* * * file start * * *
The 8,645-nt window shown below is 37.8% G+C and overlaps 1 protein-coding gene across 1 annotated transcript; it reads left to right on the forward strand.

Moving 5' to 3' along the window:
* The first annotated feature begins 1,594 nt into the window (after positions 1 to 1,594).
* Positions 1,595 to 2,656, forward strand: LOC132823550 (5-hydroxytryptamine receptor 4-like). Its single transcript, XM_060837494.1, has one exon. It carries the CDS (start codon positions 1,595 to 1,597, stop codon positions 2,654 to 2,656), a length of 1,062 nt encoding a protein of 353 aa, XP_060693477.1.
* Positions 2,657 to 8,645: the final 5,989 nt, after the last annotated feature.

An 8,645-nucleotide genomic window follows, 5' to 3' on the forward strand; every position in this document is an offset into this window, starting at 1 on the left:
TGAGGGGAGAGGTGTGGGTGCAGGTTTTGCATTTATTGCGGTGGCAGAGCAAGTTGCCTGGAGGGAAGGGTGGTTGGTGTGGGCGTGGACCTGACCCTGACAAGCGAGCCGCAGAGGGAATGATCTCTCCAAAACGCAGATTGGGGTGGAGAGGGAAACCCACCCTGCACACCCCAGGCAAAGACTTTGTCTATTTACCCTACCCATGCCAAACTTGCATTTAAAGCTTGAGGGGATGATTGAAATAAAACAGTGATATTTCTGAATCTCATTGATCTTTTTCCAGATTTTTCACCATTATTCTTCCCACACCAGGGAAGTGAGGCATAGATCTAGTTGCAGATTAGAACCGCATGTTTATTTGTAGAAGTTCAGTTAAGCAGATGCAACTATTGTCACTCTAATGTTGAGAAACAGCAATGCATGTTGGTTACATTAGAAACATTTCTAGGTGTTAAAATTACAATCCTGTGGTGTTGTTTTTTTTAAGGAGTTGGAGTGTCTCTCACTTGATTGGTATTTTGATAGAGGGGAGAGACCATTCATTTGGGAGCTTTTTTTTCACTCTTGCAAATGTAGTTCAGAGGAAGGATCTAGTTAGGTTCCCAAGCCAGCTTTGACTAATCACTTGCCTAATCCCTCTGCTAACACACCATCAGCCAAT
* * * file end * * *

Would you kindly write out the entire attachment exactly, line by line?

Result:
The 8,645-nt window shown below is 37.8% G+C and overlaps 1 protein-coding gene across 1 annotated transcript; it reads left to right on the forward strand.

Moving 5' to 3' along the window:
* The first annotated feature begins 1,594 nt into the window (after positions 1 to 1,594).
* Positions 1,595 to 2,656, forward strand: LOC132823550 (5-hydroxytryptamine receptor 4-like). Its single transcript, XM_060837494.1, has one exon. It carries the CDS (start codon positions 1,595 to 1,597, stop codon positions 2,654 to 2,656), a length of 1,062 nt encoding a protein of 353 aa, XP_060693477.1.
* Positions 2,657 to 8,645: the final 5,989 nt, after the last annotated feature.

An 8,645-nucleotide genomic window follows, 5' to 3' on the forward strand; every position in this document is an offset into this window, starting at 1 on the left:
TGAGGGGAGAGGTGTGGGTGCAGGTTTTGCATTTATTGCGGTGGCAGAGCAAGTTGCCTGGAGGGAAGGGTGGTTGGTGTGGGCGTGGACCTGACCCTGACAAGCGAGCCGCAGAGGGAATGATCTCTCCAAAACGCAGATTGGGGTGGAGAGGGAAACCCACCCTGCACACCCCAGGCAAAGACTTTGTCTATTTACCCTACCCATGCCAAACTTGCATTTAAAGCTTGAGGGGATGATTGAAATAAAACAGTGATATTTCTGAATCTCATTGATCTTTTTCCAGATTTTTCACCATTATTCTTCCCACACCAGGGAAGTGAGGCATAGATCTAGTTGCAGATTAGAACCGCATGTTTATTTGTAGAAGTTCAGTTAAGCAGATGCAACTATTGTCACTCTAATGTTGAGAAACAGCAATGCATGTTGGTTACATTAGAAACATTTCTAGGTGTTAAAATTACAATCCTGTGGTGTTGTTTTTTTTAAGGAGTTGGAGTGTCTCTCACTTGATTGGTATTTTGATAGAGGGGAGAGACCATTCATTTGGGAGCTTTTTTTTCACTCTTGCAAATGTAGTTCAGAGGAAGGATCTAGTTAGGTTCCCAAGCCAGCTTTGACTAATCACTTGCCTAATCCCTCTGCTAACACACCATCAGCCAAT